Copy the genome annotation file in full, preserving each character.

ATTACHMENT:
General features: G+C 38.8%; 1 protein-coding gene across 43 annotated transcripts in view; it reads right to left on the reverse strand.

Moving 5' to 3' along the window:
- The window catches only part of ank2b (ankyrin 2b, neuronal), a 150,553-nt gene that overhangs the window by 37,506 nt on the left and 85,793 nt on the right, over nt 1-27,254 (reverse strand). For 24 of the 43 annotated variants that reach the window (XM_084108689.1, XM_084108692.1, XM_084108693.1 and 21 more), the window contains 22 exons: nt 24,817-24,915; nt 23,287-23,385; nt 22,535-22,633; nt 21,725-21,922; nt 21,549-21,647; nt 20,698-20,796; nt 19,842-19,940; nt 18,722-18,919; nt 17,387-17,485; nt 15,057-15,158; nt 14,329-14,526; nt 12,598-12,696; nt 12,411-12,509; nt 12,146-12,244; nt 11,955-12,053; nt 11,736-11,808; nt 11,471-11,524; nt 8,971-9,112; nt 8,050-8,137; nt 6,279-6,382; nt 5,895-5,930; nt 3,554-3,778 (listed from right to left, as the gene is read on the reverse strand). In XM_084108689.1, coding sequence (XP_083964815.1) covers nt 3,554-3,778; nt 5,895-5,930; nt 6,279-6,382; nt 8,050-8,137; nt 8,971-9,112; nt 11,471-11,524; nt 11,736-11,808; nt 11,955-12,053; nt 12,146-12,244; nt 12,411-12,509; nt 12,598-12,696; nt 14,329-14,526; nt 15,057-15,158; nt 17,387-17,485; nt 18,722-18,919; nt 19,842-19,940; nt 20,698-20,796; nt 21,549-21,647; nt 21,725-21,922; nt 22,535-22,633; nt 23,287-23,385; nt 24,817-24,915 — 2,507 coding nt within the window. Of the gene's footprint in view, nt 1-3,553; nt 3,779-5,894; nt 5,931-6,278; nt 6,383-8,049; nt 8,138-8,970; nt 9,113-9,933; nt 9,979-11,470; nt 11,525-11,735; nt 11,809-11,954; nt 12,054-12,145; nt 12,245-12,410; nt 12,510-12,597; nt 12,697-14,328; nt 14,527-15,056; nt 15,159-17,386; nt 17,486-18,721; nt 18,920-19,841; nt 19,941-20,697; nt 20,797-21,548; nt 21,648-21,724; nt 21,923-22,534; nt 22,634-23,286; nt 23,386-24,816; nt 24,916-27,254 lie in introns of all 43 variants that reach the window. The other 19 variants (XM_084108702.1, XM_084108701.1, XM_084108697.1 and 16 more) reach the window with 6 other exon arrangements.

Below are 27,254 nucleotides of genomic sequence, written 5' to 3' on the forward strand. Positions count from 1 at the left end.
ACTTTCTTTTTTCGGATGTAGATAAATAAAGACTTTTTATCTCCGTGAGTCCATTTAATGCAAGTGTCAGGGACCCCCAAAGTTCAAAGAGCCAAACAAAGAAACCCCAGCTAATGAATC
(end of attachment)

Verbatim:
General features: G+C 38.8%; 1 protein-coding gene across 43 annotated transcripts in view; it reads right to left on the reverse strand.

Moving 5' to 3' along the window:
- The window catches only part of ank2b (ankyrin 2b, neuronal), a 150,553-nt gene that overhangs the window by 37,506 nt on the left and 85,793 nt on the right, over nt 1-27,254 (reverse strand). For 24 of the 43 annotated variants that reach the window (XM_084108689.1, XM_084108692.1, XM_084108693.1 and 21 more), the window contains 22 exons: nt 24,817-24,915; nt 23,287-23,385; nt 22,535-22,633; nt 21,725-21,922; nt 21,549-21,647; nt 20,698-20,796; nt 19,842-19,940; nt 18,722-18,919; nt 17,387-17,485; nt 15,057-15,158; nt 14,329-14,526; nt 12,598-12,696; nt 12,411-12,509; nt 12,146-12,244; nt 11,955-12,053; nt 11,736-11,808; nt 11,471-11,524; nt 8,971-9,112; nt 8,050-8,137; nt 6,279-6,382; nt 5,895-5,930; nt 3,554-3,778 (listed from right to left, as the gene is read on the reverse strand). In XM_084108689.1, coding sequence (XP_083964815.1) covers nt 3,554-3,778; nt 5,895-5,930; nt 6,279-6,382; nt 8,050-8,137; nt 8,971-9,112; nt 11,471-11,524; nt 11,736-11,808; nt 11,955-12,053; nt 12,146-12,244; nt 12,411-12,509; nt 12,598-12,696; nt 14,329-14,526; nt 15,057-15,158; nt 17,387-17,485; nt 18,722-18,919; nt 19,842-19,940; nt 20,698-20,796; nt 21,549-21,647; nt 21,725-21,922; nt 22,535-22,633; nt 23,287-23,385; nt 24,817-24,915 — 2,507 coding nt within the window. Of the gene's footprint in view, nt 1-3,553; nt 3,779-5,894; nt 5,931-6,278; nt 6,383-8,049; nt 8,138-8,970; nt 9,113-9,933; nt 9,979-11,470; nt 11,525-11,735; nt 11,809-11,954; nt 12,054-12,145; nt 12,245-12,410; nt 12,510-12,597; nt 12,697-14,328; nt 14,527-15,056; nt 15,159-17,386; nt 17,486-18,721; nt 18,920-19,841; nt 19,941-20,697; nt 20,797-21,548; nt 21,648-21,724; nt 21,923-22,534; nt 22,634-23,286; nt 23,386-24,816; nt 24,916-27,254 lie in introns of all 43 variants that reach the window. The other 19 variants (XM_084108702.1, XM_084108701.1, XM_084108697.1 and 16 more) reach the window with 6 other exon arrangements.

Below are 27,254 nucleotides of genomic sequence, written 5' to 3' on the forward strand. Positions count from 1 at the left end.
ACTTTCTTTTTTCGGATGTAGATAAATAAAGACTTTTTATCTCCGTGAGTCCATTTAATGCAAGTGTCAGGGACCCCCAAAGTTCAAAGAGCCAAACAAAGAAACCCCAGCTAATGAATC